For kings and politicians, ambition may become a dangerous force. It is, after all, the flaw that brings about Caesar’s death according to Brutus. For a playwright, it’s hard to imagine how ambition could ever be a bad thing, though it’s a word often qualified by some kind of admission of, at least partial, failure. It’s a word that’s impossible to get away from in the case of Rona Munro’s epic historical trilogy, which clocks in at just under nine hours in total.
The comparisons to Shakespeare are also inevitable. Each play covers the life of a new generation’s king of Scotland and in its final moments, we see the next king making his way to address his people. The cycle is performed by a single company in a brutalist, metallic set complete with onstage seating, almost completing the circle of Olivier’s amphitheatre structure.
Like the RSC’s last Henry cycle, the set is more concerned with function than representation. The language is not dissimilar. From the beginning, Munro’s medieval kings speak in an entirely modern cadence. James McArdle’s James I – in The Key Will Keep The Lock – is an amateur poet and a great patron of the arts apparently but you wouldn’t think it to hear him speak. His normality brings to the fore the idea of a young man who has his position as King thrust upon him. This first play is at its best in the moments of social comedy in the King’s relationship with the excellent Stephanie Hyam’s young Queen. Munro’s achievement is to imagine an emotional throughline to that relationship. It is ultimately James’s desire to protect his wife that leads him to commit acts of brutality.
It is the women who seem to open up the play’s imaginative territory so that it doesn’t feel like we are having a history lesson. It is Queen Mary (Stephanie Hyam again) in James II, who will eventually help her husband overcome his nightmares brought about the years of captivity and violence and betrayals committed in his name. When James (Andrew Rothney) decides that it is time to assert his authority, it is at her instigation. Though the core of that play is James’s relationship with his best friend William Douglas (Mark Rowley), the Queen is pivotal to the moment’s of transition and it is her arrival that shows the teenage king that he needs to become a man and set aside childish things, including his relationship with Douglas.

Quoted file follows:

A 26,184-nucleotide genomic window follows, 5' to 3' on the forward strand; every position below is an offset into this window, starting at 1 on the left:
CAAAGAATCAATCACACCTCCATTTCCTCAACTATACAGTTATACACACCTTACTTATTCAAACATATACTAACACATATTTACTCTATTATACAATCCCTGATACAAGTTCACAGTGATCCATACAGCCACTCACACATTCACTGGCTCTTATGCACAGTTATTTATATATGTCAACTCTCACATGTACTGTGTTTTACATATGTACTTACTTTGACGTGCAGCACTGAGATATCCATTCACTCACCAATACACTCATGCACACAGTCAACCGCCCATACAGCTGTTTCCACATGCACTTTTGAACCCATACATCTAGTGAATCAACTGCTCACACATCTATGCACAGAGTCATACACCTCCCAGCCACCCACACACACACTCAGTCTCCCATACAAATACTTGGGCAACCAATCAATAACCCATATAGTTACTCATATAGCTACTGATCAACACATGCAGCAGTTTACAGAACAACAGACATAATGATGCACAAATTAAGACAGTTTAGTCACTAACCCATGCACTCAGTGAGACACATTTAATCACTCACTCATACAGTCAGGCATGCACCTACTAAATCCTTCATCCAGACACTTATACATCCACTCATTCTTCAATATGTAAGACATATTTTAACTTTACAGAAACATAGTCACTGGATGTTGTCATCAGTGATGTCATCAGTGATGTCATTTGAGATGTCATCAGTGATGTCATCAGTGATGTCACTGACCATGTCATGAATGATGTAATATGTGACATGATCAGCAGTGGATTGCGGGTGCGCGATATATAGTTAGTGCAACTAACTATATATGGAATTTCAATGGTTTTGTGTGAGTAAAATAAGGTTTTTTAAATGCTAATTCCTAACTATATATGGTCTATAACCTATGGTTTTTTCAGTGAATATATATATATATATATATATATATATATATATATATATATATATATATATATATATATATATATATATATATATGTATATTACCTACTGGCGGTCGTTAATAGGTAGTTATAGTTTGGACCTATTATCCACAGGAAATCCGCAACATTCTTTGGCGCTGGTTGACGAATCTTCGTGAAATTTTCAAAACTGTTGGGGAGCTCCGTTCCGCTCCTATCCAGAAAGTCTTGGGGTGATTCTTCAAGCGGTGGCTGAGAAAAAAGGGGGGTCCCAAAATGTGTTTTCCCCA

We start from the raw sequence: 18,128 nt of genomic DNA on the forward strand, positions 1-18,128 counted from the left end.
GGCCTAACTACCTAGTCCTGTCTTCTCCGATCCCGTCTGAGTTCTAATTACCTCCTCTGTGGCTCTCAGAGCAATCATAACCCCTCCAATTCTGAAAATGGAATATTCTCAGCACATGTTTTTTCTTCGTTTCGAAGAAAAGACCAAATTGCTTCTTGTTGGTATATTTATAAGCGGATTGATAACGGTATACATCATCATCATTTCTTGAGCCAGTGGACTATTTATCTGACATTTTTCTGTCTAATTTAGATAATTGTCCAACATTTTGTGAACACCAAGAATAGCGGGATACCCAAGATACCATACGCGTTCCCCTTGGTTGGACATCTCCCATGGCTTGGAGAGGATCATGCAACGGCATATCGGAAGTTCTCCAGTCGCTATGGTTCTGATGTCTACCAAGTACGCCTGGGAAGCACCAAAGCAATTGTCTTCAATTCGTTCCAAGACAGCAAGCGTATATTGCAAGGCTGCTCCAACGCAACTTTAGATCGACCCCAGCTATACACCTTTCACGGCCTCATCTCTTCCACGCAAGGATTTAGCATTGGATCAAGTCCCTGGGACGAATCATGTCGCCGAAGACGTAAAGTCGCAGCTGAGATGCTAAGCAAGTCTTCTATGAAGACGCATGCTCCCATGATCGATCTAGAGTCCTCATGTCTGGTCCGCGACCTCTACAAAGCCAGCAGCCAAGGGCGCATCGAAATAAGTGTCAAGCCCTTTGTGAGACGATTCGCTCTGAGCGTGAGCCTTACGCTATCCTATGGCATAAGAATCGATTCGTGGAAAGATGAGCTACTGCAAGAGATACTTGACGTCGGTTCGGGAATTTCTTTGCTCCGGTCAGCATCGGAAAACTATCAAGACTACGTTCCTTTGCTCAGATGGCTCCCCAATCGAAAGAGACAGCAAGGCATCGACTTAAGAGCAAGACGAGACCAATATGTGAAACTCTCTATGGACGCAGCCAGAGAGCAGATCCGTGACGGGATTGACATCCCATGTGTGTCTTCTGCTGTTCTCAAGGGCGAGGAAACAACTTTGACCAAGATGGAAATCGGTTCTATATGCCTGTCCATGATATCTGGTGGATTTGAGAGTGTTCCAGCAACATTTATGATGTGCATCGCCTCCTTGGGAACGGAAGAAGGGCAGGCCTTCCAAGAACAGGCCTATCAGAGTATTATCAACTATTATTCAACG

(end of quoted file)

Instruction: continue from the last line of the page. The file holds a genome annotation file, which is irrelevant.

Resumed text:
In the final play of the trilogy, The True Mirror, we see James III (Jamie Sives) and his Queen (The Killing’s Sofie Grabol) later in life. James appears to be actively trying to piss people off in order to get overthrown. He is portrayed as a kind of Nero or Caligula. His extravagance may be destroying Scotland but it’s very entertaining to watch, particularly when he decides to get a choir to follow him around commenting on everything he does. While the first two plays focus on characters who are at the point of taking on adult responsibilities, James III hates the idea of becoming old and hates his son because his eldest son because he represents the future and, by implication, his own death. He is filled with self hatred and turns frequently on his Danish Queen.
Her strength of character begins to show when he brings her a mirror to show her how old she looks. She likes the way she looks and it’s here that the real unravelling of James III begins. When he throws a strop and leaves the country, it is the Queen that holds Scotland together. She reveals herself to the leader her husband was never willing or able to be.
Each play centres around one core relationship and, while there are many other characters, it is always in the scenes that are essentially two handers that we get an understanding of the characters. It is also in these scenes that the modern language works best because there’s a directness and immediacy about imagining these situations as if they were happening right now.
The moments of public address are far less convincing. Dramatically, they need to win over the rival factions of a warlike and wartorn country. What’s needed are great moments of oratory but the quotidien nature of the dialogue that works so well in the domestic scenes carries through into these public moments rendering them lacklustre. Even looking at modern examples, this is a far cry from the rhetoric of Barack Obama or even Tony Blair.
For those looking for a modern day equivalent of Shakespeare’s histories, this cycle isn’t it. Instead, it’s a highly accessible, often funny, occasionally insightful trilogy that keeps the action ticking along nicely. It’s closer to the experience of watching a TV box set of Game of Thrones or The Tudors (and features some of the same actors). It’ll make a killing at the box office and I wouldn’t be surprised if it’s turned into a film or a TV show itself. If that’s the ambition, then it’s mission accomplished.